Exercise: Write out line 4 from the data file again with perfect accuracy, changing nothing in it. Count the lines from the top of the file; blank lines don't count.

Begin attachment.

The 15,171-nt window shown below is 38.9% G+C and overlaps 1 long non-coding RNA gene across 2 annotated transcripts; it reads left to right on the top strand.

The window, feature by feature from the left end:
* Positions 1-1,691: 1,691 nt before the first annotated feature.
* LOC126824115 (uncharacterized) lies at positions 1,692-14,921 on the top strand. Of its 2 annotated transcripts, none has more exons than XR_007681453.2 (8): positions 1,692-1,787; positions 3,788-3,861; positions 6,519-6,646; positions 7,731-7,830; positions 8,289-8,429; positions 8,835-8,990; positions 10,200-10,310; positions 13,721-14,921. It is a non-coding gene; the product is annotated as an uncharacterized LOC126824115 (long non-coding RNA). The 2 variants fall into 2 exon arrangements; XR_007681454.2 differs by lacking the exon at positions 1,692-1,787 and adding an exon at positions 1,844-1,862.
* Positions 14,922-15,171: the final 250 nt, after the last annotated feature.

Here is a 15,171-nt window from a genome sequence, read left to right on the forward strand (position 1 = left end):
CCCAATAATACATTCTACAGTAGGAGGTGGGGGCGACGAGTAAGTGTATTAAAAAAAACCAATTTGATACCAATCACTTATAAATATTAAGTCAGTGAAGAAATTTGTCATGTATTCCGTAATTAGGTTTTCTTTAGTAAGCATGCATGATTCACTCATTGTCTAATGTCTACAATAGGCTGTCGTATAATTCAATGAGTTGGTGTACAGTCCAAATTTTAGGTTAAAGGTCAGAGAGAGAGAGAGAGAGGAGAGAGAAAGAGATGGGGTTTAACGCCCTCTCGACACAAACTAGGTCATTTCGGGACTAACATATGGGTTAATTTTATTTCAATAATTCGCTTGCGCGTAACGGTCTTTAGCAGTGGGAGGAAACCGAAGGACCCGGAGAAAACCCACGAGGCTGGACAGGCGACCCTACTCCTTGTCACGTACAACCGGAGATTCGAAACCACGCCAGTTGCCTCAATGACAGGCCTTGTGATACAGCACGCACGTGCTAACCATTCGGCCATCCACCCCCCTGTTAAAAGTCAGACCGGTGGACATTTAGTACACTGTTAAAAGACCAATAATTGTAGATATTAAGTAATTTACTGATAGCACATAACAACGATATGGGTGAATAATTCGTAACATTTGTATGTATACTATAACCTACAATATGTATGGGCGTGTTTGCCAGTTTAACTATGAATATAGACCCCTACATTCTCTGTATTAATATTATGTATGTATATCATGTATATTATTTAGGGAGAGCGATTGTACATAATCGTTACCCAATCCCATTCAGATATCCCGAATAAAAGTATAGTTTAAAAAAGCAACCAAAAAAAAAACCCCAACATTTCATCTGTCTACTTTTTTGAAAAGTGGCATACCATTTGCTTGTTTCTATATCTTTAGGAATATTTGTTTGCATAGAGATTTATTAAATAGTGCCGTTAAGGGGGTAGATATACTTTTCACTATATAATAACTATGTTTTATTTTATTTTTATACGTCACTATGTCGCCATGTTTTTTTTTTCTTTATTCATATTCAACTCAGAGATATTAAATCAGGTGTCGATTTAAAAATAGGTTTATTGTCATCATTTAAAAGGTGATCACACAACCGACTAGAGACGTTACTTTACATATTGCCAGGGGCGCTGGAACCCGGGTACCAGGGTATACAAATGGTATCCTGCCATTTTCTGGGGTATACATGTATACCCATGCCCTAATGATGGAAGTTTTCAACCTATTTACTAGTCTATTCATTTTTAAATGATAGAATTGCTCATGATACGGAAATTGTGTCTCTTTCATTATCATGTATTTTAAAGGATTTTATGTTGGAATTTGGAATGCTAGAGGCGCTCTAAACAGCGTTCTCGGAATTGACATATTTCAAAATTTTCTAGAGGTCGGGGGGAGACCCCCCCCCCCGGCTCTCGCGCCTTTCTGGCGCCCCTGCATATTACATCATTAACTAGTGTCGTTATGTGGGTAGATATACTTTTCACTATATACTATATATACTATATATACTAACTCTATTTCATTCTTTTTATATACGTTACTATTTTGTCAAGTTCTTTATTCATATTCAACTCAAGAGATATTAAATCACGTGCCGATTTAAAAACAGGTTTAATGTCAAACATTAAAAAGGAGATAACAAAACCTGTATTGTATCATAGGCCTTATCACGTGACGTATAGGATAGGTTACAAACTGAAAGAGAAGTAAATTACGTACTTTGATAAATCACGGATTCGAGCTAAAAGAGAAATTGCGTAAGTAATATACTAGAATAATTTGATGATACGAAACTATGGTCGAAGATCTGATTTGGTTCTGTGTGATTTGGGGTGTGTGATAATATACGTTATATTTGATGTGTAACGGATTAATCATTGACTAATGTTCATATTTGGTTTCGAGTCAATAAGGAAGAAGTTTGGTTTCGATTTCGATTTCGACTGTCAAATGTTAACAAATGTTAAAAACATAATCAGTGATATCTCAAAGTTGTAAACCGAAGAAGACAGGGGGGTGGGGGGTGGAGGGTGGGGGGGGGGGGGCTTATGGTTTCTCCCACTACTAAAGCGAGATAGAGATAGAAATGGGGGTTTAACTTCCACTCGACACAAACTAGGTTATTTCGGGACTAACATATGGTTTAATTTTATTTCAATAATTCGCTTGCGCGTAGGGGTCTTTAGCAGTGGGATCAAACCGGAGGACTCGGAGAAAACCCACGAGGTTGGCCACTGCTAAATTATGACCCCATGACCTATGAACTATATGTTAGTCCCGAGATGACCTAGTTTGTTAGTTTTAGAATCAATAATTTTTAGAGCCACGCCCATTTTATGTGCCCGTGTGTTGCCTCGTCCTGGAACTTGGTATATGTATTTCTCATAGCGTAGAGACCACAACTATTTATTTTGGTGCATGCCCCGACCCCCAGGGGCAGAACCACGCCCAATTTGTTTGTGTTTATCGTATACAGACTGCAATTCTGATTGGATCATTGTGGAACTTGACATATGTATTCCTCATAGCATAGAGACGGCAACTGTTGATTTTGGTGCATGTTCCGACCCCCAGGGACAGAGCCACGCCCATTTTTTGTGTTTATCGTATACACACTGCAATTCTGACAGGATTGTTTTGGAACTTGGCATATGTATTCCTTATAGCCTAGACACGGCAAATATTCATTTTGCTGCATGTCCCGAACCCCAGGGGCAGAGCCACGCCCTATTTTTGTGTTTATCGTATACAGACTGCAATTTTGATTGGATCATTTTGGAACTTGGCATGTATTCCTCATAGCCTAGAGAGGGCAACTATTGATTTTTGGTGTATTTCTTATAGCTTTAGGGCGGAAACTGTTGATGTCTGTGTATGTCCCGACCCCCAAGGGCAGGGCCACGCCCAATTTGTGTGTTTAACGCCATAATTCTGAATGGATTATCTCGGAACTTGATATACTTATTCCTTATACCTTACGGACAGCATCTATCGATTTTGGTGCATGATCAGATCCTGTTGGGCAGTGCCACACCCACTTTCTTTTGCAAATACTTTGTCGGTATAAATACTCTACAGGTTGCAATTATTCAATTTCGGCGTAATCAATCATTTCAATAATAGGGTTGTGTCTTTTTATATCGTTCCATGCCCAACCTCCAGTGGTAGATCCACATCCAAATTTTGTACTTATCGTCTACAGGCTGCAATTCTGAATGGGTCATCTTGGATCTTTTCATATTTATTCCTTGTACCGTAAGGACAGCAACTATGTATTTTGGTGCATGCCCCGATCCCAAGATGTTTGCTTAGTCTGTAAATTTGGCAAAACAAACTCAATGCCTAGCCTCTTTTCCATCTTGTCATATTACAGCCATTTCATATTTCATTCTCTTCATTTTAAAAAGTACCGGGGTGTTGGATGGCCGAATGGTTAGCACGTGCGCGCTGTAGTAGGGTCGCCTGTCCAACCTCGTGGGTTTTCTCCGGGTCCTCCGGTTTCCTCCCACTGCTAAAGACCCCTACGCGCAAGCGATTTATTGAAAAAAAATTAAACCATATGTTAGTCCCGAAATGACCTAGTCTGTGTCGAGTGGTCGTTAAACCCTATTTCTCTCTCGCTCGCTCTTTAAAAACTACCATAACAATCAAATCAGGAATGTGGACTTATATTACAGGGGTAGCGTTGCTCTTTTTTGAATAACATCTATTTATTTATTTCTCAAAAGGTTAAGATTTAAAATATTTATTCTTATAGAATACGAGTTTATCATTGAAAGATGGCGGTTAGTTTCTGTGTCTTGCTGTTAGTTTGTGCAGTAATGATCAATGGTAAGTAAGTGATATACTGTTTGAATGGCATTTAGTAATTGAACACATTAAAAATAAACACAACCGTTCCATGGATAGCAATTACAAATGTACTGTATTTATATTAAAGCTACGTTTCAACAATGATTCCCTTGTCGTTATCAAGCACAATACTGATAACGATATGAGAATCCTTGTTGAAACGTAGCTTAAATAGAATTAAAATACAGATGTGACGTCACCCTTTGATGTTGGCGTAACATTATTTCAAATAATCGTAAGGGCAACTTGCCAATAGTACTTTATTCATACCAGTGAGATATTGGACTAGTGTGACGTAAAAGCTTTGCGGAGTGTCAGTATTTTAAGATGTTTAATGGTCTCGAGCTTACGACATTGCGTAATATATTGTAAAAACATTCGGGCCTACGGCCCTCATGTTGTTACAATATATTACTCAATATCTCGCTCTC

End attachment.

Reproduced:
* LOC126824115 (uncharacterized) lies at positions 1,692-14,921 on the top strand. Of its 2 annotated transcripts, none has more exons than XR_007681453.2 (8): positions 1,692-1,787; positions 3,788-3,861; positions 6,519-6,646; positions 7,731-7,830; positions 8,289-8,429; positions 8,835-8,990; positions 10,200-10,310; positions 13,721-14,921. It is a non-coding gene; the product is annotated as an uncharacterized LOC126824115 (long non-coding RNA). The 2 variants fall into 2 exon arrangements; XR_007681454.2 differs by lacking the exon at positions 1,692-1,787 and adding an exon at positions 1,844-1,862.